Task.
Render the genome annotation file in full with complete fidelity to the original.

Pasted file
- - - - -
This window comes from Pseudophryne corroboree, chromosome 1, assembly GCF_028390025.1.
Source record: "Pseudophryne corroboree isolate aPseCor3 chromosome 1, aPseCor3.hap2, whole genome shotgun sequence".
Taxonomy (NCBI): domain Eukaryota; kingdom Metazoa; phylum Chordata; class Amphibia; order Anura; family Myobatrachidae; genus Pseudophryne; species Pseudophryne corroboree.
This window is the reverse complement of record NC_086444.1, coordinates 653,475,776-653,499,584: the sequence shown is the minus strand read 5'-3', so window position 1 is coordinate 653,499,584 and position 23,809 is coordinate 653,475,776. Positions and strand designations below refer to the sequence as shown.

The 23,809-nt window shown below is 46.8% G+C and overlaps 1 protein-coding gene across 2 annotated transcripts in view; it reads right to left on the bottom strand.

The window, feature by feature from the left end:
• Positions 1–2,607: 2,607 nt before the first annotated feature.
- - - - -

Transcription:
This window comes from Pseudophryne corroboree, chromosome 1, assembly GCF_028390025.1.
Source record: "Pseudophryne corroboree isolate aPseCor3 chromosome 1, aPseCor3.hap2, whole genome shotgun sequence".
Taxonomy (NCBI): domain Eukaryota; kingdom Metazoa; phylum Chordata; class Amphibia; order Anura; family Myobatrachidae; genus Pseudophryne; species Pseudophryne corroboree.
This window is the reverse complement of record NC_086444.1, coordinates 653,475,776-653,499,584: the sequence shown is the minus strand read 5'-3', so window position 1 is coordinate 653,499,584 and position 23,809 is coordinate 653,475,776. Positions and strand designations below refer to the sequence as shown.

The 23,809-nt window shown below is 46.8% G+C and overlaps 1 protein-coding gene across 2 annotated transcripts in view; it reads right to left on the bottom strand.

The window, feature by feature from the left end:
• Positions 1–2,607: 2,607 nt before the first annotated feature.